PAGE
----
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Marilla Ricker, 1840-1920

“A steeple is no more to be excluded from taxation than a smoke stack” – Marilla Ricker
(written on the fly-leaf of Milne Special Collections’ copy of The Four Gospels)

Born in New Durham, NH, Marilla Ricker was brought up a “free thinker,” a suffragist and a Whig. After a course at Colby Academy in New London, N.H., she taught school until her marriage to John Ricker, of Dover, N.H., a well-to-do farmer, who died in 1868, leaving her a wealthy widow. She went abroad in 1872, spending some years in study in Germany and thoroughly mastering the language of that country. She began the study of law in Washington, D.C.in 1876 and was admitted to the bar of the supreme court of the District of Columbia in 1882, taking the examination with eighteen men, all of whom she outranked. She practiced in Washington for many years and was known as the “prisoners’ friend,” from her constant habit of visiting jails and prisons, and applying for releases and pardons, and supplying prisoners with reading matter, writing material and other comforts. She often worked for her clients for free. In 1884 she was appointed examiner in chancery by the Supreme Court of the District of Columbia, and also U.S commissioner, in which capacity she heard many cases. She became New Hampshire’s first woman lawyer in July 1890, when she was admitted to the bar of the state.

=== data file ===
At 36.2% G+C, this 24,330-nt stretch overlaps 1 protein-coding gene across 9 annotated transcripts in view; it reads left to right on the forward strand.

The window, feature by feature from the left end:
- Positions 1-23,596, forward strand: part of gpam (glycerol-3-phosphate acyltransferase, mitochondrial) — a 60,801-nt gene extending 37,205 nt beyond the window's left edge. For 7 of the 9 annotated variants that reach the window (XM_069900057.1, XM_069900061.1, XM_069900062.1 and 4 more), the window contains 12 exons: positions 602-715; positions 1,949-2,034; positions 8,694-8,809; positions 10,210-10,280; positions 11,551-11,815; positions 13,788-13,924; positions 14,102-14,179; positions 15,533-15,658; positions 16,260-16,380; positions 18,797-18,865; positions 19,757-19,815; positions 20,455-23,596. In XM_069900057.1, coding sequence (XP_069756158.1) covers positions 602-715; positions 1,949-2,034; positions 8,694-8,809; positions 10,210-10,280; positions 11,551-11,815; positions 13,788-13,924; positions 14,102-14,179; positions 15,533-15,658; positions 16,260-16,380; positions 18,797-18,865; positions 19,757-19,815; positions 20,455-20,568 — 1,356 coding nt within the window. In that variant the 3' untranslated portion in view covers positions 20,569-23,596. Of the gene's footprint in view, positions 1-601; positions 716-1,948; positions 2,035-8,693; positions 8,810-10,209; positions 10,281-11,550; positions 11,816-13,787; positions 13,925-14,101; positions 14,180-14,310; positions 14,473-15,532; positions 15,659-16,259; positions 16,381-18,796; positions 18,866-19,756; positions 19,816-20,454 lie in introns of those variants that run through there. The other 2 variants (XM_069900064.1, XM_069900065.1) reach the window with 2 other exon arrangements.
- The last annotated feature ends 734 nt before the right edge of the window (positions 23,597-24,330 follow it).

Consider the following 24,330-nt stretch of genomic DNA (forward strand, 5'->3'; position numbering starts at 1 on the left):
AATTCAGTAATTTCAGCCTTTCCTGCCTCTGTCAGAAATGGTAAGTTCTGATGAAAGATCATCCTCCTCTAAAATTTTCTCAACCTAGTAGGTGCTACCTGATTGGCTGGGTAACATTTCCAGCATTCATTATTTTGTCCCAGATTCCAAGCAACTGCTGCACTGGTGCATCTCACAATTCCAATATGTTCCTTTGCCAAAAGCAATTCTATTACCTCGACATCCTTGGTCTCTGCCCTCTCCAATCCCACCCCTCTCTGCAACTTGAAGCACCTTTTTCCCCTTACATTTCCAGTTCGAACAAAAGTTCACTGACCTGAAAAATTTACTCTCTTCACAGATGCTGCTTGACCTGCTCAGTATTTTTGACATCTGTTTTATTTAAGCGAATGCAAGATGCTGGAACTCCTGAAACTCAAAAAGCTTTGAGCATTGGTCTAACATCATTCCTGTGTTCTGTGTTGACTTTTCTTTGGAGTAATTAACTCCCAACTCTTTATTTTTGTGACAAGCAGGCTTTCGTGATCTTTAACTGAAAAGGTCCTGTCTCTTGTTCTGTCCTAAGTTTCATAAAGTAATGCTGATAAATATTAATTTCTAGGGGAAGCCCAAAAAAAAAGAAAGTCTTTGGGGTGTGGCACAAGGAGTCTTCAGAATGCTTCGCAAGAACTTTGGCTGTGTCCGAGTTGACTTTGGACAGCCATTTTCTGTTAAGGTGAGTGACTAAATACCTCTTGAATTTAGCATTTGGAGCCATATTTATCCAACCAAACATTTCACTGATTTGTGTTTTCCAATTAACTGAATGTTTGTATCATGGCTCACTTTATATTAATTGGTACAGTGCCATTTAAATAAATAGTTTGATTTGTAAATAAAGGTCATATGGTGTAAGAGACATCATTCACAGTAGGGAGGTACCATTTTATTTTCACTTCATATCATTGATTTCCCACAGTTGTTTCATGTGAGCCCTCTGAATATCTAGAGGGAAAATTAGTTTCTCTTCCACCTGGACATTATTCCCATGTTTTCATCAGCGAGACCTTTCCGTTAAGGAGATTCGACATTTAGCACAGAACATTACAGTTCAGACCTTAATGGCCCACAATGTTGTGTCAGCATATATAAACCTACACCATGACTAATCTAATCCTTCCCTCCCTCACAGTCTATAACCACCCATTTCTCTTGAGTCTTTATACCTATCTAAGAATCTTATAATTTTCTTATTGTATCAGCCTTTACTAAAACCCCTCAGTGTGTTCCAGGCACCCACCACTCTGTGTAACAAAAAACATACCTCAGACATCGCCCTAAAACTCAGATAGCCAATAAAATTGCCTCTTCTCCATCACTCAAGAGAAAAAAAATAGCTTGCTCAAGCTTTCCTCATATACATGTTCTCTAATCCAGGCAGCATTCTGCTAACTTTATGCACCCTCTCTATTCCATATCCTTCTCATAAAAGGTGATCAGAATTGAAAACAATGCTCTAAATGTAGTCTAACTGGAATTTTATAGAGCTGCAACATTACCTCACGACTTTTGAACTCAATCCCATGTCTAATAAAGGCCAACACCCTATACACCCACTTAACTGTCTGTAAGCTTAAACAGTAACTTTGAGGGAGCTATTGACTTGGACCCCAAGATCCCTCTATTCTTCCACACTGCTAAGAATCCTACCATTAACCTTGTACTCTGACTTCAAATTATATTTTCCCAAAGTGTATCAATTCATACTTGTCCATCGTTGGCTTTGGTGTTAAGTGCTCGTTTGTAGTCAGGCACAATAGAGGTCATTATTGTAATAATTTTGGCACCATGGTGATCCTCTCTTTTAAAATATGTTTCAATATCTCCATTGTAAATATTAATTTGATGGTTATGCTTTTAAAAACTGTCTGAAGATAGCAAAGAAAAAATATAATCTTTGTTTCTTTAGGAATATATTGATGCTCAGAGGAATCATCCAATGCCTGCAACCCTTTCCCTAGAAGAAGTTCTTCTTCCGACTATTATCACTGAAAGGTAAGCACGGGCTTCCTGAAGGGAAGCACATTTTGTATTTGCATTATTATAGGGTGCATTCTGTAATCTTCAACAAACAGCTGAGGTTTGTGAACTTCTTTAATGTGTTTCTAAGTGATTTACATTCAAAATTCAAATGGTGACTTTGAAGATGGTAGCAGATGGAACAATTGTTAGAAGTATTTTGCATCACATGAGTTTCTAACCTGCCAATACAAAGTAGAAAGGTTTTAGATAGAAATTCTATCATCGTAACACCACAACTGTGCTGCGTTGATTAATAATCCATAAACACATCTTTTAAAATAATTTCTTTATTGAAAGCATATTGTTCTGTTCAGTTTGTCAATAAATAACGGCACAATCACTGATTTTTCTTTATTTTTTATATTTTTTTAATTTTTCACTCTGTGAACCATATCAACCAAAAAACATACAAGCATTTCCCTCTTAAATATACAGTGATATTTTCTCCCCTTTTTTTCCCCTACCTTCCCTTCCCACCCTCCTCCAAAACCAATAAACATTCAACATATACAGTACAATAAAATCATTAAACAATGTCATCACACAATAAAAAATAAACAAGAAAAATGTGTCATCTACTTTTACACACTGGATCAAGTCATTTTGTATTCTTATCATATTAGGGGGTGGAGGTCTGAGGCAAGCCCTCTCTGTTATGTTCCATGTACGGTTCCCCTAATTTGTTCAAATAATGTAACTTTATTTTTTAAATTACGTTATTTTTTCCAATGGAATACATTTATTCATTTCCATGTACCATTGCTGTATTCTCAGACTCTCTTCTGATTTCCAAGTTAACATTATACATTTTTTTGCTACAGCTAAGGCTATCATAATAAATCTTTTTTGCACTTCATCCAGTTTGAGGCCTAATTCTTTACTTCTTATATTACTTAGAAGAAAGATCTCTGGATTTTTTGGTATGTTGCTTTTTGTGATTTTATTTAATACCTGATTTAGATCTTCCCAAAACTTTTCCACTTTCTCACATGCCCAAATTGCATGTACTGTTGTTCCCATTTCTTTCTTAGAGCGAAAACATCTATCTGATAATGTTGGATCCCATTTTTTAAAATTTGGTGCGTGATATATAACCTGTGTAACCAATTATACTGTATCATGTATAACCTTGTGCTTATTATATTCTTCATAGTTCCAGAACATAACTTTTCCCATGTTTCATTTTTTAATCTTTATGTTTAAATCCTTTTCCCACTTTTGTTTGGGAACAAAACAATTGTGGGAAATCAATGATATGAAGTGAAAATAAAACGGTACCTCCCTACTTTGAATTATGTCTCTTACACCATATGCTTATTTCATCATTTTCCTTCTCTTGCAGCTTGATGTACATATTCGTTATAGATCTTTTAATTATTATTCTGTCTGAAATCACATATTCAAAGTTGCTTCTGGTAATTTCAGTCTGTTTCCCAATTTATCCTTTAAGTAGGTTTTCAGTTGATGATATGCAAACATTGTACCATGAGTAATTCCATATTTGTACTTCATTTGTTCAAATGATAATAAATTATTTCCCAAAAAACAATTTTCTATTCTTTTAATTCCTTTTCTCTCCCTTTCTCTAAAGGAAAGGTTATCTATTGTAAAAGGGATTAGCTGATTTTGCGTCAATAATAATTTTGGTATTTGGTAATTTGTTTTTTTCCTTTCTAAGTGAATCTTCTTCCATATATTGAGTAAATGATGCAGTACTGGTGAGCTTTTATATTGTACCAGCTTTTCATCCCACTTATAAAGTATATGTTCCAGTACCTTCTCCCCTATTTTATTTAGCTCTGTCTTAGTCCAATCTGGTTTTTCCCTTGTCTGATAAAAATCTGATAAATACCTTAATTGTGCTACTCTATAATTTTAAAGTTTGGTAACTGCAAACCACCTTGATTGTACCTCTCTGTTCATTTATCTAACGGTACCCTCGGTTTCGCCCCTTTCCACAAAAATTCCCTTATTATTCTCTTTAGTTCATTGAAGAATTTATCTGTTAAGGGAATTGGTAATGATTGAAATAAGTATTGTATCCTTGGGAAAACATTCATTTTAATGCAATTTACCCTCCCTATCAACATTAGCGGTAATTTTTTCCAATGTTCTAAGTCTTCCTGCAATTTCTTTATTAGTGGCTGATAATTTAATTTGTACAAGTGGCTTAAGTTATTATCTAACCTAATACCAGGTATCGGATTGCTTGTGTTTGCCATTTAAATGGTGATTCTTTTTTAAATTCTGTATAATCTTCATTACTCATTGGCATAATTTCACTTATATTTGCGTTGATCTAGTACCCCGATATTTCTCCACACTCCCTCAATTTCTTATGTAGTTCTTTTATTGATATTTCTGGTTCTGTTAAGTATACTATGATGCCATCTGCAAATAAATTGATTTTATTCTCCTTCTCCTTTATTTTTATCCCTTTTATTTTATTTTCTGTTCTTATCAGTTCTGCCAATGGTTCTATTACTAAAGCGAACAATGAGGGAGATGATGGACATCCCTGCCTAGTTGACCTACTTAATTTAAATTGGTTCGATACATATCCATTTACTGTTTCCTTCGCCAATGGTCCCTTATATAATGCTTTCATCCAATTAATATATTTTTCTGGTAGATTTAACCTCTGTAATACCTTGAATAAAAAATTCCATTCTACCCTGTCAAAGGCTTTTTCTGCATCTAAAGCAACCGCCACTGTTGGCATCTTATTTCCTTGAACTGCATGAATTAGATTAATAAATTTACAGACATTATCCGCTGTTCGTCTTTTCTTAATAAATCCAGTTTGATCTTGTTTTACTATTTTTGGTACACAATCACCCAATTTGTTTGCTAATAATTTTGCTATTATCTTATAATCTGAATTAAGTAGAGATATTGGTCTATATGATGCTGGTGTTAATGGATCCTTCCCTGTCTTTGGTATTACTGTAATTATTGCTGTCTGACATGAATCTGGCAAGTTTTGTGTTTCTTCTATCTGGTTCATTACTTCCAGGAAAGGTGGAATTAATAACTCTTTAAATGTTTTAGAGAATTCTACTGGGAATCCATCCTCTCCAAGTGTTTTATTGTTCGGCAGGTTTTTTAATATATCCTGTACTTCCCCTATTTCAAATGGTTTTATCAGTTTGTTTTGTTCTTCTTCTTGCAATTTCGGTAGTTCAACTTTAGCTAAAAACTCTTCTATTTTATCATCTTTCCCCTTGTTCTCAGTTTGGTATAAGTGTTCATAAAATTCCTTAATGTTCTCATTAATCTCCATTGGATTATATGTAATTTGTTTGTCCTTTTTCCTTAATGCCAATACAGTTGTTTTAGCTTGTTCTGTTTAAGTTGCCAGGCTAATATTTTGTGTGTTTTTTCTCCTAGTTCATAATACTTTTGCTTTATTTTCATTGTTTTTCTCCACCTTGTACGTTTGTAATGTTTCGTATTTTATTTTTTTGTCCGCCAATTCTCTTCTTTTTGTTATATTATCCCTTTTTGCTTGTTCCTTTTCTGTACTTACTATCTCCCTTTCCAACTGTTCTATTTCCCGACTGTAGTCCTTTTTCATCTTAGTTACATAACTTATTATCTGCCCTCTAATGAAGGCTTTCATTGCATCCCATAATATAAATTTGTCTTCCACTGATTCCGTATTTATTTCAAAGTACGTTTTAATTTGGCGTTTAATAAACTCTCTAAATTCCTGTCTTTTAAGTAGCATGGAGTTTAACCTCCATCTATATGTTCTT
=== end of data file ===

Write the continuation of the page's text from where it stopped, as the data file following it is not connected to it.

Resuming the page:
Although she was certified to try cases in front of the US Supreme Court and even ran for state governor, Marilla Ricker was still unable to vote. Across America, the suffragist movement followed close behind the abolitionist movement and women like Ricker worked tirelessly to gain voting rights. She was reportedly the first woman in NH to attempt to register to vote, for as a property owner in Dover, NH, Ricker believed that, if she paid property taxes, she should be able to vote. She went on registering, and being denied the vote, until 1920 when just months before her death, she voted legally for the first time.

Marilla Ricker wrote four “free thought” books, all of which can be found in Milne Special Collections: The Four Gospels (1911); A Job Lot of Anti-Suffragists ; Anti-Woman Suffragists ; What Do Ministers Know? ; How Can We ‘take’ Christ? (1911); I Don’t Know, Do You? (1916), and I’m Not Afraid, Are You? (1917). A 1991 film by Catherine O’Brien, True Light: The Life of Marilla Ricker, is also available.